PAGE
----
Since the first major lawsuit settled against tobacco companies in 1998, there has been much controversy over whether or not these lawsuits are justified. On the pro side of the argument there is much evidence to support that the tobacco industries have long known about the dangers of cigarette smoking. Furthermore that this knowledge warrants the need for compensation. In addition the industry has concealed this knowledge from the public. On the con side of the argument evidence shows that these lawsuits have been based on false claims primarily in regard to health care costs for smokers. Furthermore, the regulations set by the settlement of the 1998 multistate lawsuit have established a legal president which allows individuals to avoid their personal responsibilities.
Lawsuits Against Big Tobacco Justified or Not?
On the pro side, "Lawsuits Against Tobacco Companies Are Justified" by Greenhaven Press is a paper arguing that lawsuits against the tobacco industry are justified due to the fact that tobacco companies have knowingly damaged public health. On the con side, "Lawsuits Against Tobacco Companies Are Not Justified" also by Greenhaven Press is a paper arguing that lawsuits against cigarette manufacturers for the monetary recovery of health damages are not justified due to the fact that these lawsuits are setting a legal precedent with the effect of legislation. Although both papers were edited by the same individual and published by the same company, they are completely opposite in their point of view.
On the pro side, the paper makes multiple assumptions in regard to the tobacco companies being, for lack of a better word, evil. Consequently, the lawsuits are righteous. The paper addresses the issue of how Big Tobacco knowingly withheld facts regarding the health issues related to smoking. The paper states, "Industry documents show that the companies were aware of the link between smoking and lung cancer prior to the first surgeon-general report on the subject in 1964, even though they denied such a link for years." The paper goes on to refer to nicotine in cigarettes, and how Big Tobacco knew nicotine was addictive. The paper shows how Big Tobacco increased nicotine levels to ensure smokers would continue smoking. The paper states, "Industry documents show, beyond a doubt, that as early as the 1960s tobacco companies knew that the nicotine in tobacco was an addictive drug, even though they denied this fact until well into the 1990s" The paper goes on to state, "evidence [shows] that the tobacco companies artificially raised nicotine concentrations in cigarettes." This paper has shown these statements to be fact by directly quoting material found in documents produced by five major tobacco companies. In light of these facts, my opinion is that there should be some sort of compensation to those smokers who began smoking before the surgeon-general's warning was labeled on cigarettes.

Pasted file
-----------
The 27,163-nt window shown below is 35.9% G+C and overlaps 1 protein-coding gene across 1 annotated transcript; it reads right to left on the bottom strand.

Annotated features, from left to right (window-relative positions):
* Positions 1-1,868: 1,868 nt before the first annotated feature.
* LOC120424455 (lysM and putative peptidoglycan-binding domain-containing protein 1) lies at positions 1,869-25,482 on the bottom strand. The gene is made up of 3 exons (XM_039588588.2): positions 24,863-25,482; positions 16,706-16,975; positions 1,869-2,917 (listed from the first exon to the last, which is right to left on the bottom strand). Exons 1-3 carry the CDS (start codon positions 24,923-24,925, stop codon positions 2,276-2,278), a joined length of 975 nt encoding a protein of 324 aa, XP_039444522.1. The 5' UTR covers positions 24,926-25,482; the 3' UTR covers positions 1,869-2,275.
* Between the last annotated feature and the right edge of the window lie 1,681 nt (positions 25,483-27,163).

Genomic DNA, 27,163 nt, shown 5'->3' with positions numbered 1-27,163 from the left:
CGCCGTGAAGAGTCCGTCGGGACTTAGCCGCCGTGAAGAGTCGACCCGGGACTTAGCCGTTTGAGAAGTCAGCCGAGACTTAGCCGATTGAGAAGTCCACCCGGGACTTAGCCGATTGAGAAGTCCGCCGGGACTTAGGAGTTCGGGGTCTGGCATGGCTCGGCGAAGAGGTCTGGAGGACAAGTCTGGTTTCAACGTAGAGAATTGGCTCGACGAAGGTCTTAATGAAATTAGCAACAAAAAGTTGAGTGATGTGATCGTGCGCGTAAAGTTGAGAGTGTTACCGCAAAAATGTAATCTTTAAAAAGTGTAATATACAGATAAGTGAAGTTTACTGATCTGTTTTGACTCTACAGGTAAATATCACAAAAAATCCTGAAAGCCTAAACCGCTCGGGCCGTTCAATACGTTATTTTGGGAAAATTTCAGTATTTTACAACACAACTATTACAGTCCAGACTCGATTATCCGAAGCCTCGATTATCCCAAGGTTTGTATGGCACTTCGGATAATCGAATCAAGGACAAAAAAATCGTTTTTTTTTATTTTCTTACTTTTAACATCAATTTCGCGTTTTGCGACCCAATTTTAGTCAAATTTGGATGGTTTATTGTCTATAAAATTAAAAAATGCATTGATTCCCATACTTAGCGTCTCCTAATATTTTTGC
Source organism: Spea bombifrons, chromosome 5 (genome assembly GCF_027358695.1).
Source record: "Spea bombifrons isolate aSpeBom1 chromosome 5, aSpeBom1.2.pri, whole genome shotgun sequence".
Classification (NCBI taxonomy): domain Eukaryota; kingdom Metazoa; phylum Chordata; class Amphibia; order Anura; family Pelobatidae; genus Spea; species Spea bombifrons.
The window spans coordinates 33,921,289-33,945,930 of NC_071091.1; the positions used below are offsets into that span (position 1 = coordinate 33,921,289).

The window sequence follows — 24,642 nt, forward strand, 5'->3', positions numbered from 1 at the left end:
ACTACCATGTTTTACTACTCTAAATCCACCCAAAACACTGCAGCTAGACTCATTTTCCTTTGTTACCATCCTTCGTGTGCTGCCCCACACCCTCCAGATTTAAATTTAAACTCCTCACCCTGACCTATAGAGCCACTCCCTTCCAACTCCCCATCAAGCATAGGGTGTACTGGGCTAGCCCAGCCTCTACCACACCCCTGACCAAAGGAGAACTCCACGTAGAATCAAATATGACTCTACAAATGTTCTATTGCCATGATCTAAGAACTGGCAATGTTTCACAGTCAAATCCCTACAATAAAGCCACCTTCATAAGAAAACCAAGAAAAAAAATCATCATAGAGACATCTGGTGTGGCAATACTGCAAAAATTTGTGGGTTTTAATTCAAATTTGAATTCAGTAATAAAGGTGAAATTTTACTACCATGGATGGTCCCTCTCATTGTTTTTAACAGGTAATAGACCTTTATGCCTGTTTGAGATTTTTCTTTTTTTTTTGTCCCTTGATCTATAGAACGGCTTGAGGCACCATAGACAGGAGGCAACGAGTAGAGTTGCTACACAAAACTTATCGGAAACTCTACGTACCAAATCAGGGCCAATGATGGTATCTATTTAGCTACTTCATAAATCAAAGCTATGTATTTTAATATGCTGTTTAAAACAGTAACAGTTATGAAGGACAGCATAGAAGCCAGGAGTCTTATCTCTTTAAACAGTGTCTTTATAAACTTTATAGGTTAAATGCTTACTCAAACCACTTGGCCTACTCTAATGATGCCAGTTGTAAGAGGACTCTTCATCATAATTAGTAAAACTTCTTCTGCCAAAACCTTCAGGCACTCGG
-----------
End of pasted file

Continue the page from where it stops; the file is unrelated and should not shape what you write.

On the other hand, the con side makes multiple assumptions in regard to the lawsuits becoming the legal precedent and that these lawsuits are set on false arguments. Consequently, the results of these lawsuits are corrupt. This paper addresses the issue of health care costs in reality being higher for nonsmokers when taking into account the costs over an entire lifetime. The paper states, "Smokers' premature deaths mean that the government spends less money on smokers' retirement payments and nursing home care." While this may be a callous statement, the truth is hardly disputable and is supported by a 1997 study in the New England Journal of Medicine. In addition, the paper addresses how the government, both state and federal, has already made billions of dollars from taxes on cigarettes. This money more than makes up for the costs that the states sued for which makes the lawsuits unwarrantable. This paper states, "The federal excise tax on cigarettes was 34 cents per pack, and that is scheduled to increase to 39...